Long regarded as a mecca of unabashed weirdness, Portland, Oregon, is a city that wears its Pride on its sleeve. It’s evident in the city’s eccentric, art-filled storefronts, in its oft-hilariously specific restaurant concepts, and in the population of artisans and creatives putting their stamp on a place as famously progressive as it is bucolic.
As one of the most famously liberal cities in the U.S., Portland is also a particular oasis for LGBTQ+ residents and visitors, history, and culture. And really, would you expect anything less from a place whose nickname is The Rose City?
The Blossoming of Pride
Portland’s queer roots run far deeper than modern-day Pride parades, though. From the earliest days of human inhabitance, Indigenous people were said to have celebrated the notion of sexual fluidity, breaking down tropes and stereotypes centuries before such things even existed. Per the First Nations Two-Spirit Collective, even early pioneers like Meriwether Lewis and William Clark were said to have documented such androgyny.
As it turns out, Portland’s forward-thinking weirdness pre-dates The Oregon Trail. Today, that heritage lives on thanks to organizations like the Portland Two-Spirit Society, reminding us that Indigenous peoples were here first — and they were bravely queer first.
It wasn’t until a century and a half after The Oregon Trail’s establishment that The Rose City’s Pride really blossomed. As with many cities, reeling in the wake of the Stonewall Riots and emboldened to take a stand, the Portland Gay Liberation Front took shape in 1970, thanks largely to the efforts of local LGBTQ+ journalists Holly Hart and John Wilkinson. The duo published a discreet classified ad in an alt newspaper, the Willamette Bridge, that read “Gay, longhair, young, lonely, seeks meaningful relationship with same.”
It may sound commonplace — and downright demure — by today’s standards, but for 1970, even in a progressive haven like Portland, it teetered on taboo. The newspaper refused to publish it, but for an openly gay man like Wilkinson, it was an opportunity to address the need for inclusivity and acceptance on a grander public scale, especially since the word “lonely” spoke to the atmosphere of the time for gay men confined to the closets of society.
Wilkinson published a response titled, “Dear Gay, Young and Lonely,” and used it as the opportunity to call for the formation of Portland’s very own Gay Liberation Front.
The Progressive State of Oregon
The first public Pride event took shape shortly thereafter, as The Second Foundation opened the city’s first gay community center, launched a gay newspaper called The Fountain, and held its first Pride celebration — all indoors, with frills-free dances and temporary beer permits — in 1971.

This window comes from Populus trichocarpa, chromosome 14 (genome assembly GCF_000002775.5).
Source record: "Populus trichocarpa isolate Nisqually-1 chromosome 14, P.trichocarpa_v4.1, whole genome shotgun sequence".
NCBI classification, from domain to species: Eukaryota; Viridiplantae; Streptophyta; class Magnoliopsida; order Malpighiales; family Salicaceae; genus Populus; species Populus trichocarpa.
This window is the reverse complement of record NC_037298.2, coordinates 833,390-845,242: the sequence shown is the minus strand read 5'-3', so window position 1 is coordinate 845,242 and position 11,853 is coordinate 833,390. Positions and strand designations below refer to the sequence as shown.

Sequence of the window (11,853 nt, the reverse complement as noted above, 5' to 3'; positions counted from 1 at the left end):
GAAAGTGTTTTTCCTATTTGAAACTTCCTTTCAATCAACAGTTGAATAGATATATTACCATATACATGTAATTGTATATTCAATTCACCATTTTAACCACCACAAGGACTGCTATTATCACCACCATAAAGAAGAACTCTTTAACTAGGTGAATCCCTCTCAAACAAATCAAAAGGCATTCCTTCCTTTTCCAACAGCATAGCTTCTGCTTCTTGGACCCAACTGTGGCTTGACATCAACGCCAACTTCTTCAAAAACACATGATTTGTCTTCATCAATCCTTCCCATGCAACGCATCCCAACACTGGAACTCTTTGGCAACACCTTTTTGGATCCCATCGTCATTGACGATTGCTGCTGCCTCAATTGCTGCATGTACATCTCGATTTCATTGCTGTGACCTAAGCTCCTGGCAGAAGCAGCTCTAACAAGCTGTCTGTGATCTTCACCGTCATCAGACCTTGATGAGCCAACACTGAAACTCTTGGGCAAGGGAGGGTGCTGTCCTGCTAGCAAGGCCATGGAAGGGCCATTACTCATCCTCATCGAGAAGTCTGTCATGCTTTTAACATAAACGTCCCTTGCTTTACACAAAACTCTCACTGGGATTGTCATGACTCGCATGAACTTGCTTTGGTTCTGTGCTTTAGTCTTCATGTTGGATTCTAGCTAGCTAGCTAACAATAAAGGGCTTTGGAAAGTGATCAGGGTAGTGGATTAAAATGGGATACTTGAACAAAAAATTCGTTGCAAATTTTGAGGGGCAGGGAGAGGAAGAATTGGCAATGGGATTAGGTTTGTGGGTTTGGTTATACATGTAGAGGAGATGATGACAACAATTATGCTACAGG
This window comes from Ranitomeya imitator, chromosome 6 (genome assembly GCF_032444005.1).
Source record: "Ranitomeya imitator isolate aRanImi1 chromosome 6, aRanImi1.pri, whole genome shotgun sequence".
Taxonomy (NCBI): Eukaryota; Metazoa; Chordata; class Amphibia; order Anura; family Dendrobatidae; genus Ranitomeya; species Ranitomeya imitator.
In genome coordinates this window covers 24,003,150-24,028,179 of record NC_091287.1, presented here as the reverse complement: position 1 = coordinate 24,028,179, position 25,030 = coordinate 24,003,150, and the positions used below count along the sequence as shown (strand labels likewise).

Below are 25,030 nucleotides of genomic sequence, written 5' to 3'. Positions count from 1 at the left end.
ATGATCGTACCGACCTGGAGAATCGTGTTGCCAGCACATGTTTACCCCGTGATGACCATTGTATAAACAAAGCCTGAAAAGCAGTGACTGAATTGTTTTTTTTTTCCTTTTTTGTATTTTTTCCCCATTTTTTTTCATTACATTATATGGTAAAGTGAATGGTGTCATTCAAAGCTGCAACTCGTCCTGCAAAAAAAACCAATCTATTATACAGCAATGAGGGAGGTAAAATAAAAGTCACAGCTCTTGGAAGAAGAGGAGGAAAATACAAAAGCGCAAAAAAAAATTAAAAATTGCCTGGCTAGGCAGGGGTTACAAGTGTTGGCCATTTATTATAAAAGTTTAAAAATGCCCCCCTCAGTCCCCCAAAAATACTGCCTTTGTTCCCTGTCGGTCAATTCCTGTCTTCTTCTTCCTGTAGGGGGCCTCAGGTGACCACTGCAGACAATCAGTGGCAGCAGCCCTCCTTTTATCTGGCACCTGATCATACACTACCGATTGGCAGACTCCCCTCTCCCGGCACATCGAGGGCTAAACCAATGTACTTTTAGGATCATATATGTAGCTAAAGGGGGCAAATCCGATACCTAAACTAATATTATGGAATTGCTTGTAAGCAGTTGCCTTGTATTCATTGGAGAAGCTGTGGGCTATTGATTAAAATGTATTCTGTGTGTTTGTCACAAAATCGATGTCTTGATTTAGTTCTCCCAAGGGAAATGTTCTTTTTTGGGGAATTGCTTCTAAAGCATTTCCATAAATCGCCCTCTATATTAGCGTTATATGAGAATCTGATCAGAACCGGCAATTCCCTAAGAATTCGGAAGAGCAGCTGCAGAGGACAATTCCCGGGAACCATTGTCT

Things got bigger and bolder in 1975, with Portland’s first outdoor Pride festival marching past Waterfront Park downtown. Despite evangelical Christians decrying the parade with signs that read “Turn of Burn,” and the seemingly scant attendance of about 200, it was a joyous success that only got better and brighter year after year.
Amidst it all, progress and inclusion was swift. Oregon became the fourth state to repeal its sodomy laws in 1972, and the following year, Representative Vera Katz introduced an envelope-pushing gay rights bill that lost by just two votes.
However, in 1974, the city passed a resolution that prohibited employment discrimination based on sexual orientation, and in 1977, Mayor Neil Goldschmidt proclaimed Portland’s first Gay Pride Week. Ever at the forefront of progress, all of these symbolic actions were established long before many other U.S. cities entertained such ideas.
But even for a city as weird and inclusive as Portland, it wasn’t all smooth sailing. In 1988, a Christian group known as the Oregon Citizens Alliance sponsored a measure that would eventually repeal the order barring employment discrimination. It was overruled by the Oregon Supreme Court in 1992, but the group struck back with another measure that broadly targeted “special rights” for LGBTQ+ people. Ironically for the Oregon Citizens Alliance, this only laid the foundation for Basic Rights Oregon, the state’s premiere LGBTQ+ rights organization.
A Weird, Safe Haven
Despite the inevitable homophobic hiccups, Portland continued its progress with the establishment of the Q Center in 2006, and the 2007 passing of widespread bills prohibiting sexual orientation discrimination in not just employment, but also housing and public accommodations. The following year, Sam Adams became the first openly gay mayor of any major U.S. city.
Long before same-sex marriage was even a glimmer on any state’s radar, the county issued some of the country’s first same-sex marriages in 2004. While said marriages were voided by the Oregon Supreme Court the following year, the state legalized same-sex marriage in 2014, a year before Kate Brown became the country’s first openly bisexual governor.
Today, Portland Pride isn’t a picketed affair haunted by evangelicals. Rather, Pride is on display year-round — at gay bars aplenty (e.g. Eagle Portland and Crush Bar), at LGBTQ-friendly businesses like Gold and Grit Barber Co. and The Raven’s Wing Magical Co., and at events and festivals galore. In addition to the Portland Pride Festival, now up to 70,000 attendees in Waterfront Park every July, other LGBTQ+ events include the gender-bending Red Dress Party in June, the Gay Oregon Pageant, and designated festivals for Portland Black Pride and Portland Latinx Gay Pride.
From its earliest Indigenous tribes, explorers, and trail-blazers, Portland has a long history of pioneering progress — an impassioned sentiment that continues apace today in one of the country’s boldest, proudest, and weirdest cities.
Where to stay: Hotel Vintage Portland or Kimpton RiverPlace
Follow the tag below to learn more about how LGBTQ+ history and culture have shaped some of our favorite cities.